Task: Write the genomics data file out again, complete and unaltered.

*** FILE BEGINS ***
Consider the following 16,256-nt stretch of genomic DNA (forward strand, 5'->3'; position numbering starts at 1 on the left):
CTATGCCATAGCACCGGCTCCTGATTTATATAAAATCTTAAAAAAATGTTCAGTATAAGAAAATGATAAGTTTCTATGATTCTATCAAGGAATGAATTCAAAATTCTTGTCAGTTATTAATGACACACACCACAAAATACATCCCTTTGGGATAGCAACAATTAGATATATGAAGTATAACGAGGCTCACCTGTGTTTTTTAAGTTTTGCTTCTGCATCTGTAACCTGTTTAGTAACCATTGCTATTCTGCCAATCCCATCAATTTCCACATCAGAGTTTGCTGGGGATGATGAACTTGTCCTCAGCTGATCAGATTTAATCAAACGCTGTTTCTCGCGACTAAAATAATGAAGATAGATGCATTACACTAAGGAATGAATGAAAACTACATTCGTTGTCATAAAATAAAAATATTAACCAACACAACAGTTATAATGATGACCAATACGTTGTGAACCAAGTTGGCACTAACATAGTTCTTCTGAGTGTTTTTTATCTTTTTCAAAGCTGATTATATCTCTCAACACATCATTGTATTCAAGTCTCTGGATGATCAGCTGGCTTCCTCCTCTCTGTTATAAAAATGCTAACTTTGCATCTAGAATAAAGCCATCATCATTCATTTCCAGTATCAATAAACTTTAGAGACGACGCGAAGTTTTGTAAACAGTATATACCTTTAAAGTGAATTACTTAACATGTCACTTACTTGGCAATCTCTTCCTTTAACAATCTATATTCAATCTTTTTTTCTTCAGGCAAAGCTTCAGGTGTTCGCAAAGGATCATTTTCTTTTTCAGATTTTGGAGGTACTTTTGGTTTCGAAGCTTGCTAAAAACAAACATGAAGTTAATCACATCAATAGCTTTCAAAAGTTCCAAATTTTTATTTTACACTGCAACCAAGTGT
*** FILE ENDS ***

Consider the following 16,256-nt stretch of genomic DNA (forward strand, 5'->3'; position numbering starts at 1 on the left):
CTATGCCATAGCACCGGCTCCTGATTTATATAAAATCTTAAAAAAATGTTCAGTATAAGAAAATGATAAGTTTCTATGATTCTATCAAGGAATGAATTCAAAATTCTTGTCAGTTATTAATGACACACACCACAAAATACATCCCTTTGGGATAGCAACAATTAGATATATGAAGTATAACGAGGCTCACCTGTGTTTTTTAAGTTTTGCTTCTGCATCTGTAACCTGTTTAGTAACCATTGCTATTCTGCCAATCCCATCAATTTCCACATCAGAGTTTGCTGGGGATGATGAACTTGTCCTCAGCTGATCAGATTTAATCAAACGCTGTTTCTCGCGACTAAAATAATGAAGATAGATGCATTACACTAAGGAATGAATGAAAACTACATTCGTTGTCATAAAATAAAAATATTAACCAACACAACAGTTATAATGATGACCAATACGTTGTGAACCAAGTTGGCACTAACATAGTTCTTCTGAGTGTTTTTTATCTTTTTCAAAGCTGATTATATCTCTCAACACATCATTGTATTCAAGTCTCTGGATGATCAGCTGGCTTCCTCCTCTCTGTTATAAAAATGCTAACTTTGCATCTAGAATAAAGCCATCATCATTCATTTCCAGTATCAATAAACTTTAGAGACGACGCGAAGTTTTGTAAACAGTATATACCTTTAAAGTGAATTACTTAACATGTCACTTACTTGGCAATCTCTTCCTTTAACAATCTATATTCAATCTTTTTTTCTTCAGGCAAAGCTTCAGGTGTTCGCAAAGGATCATTTTCTTTTTCAGATTTTGGAGGTACTTTTGGTTTCGAAGCTTGCTAAAAACAAACATGAAGTTAATCACATCAATAGCTTTCAAAAGTTCCAAATTTTTATTTTACACTGCAACCAAGTGT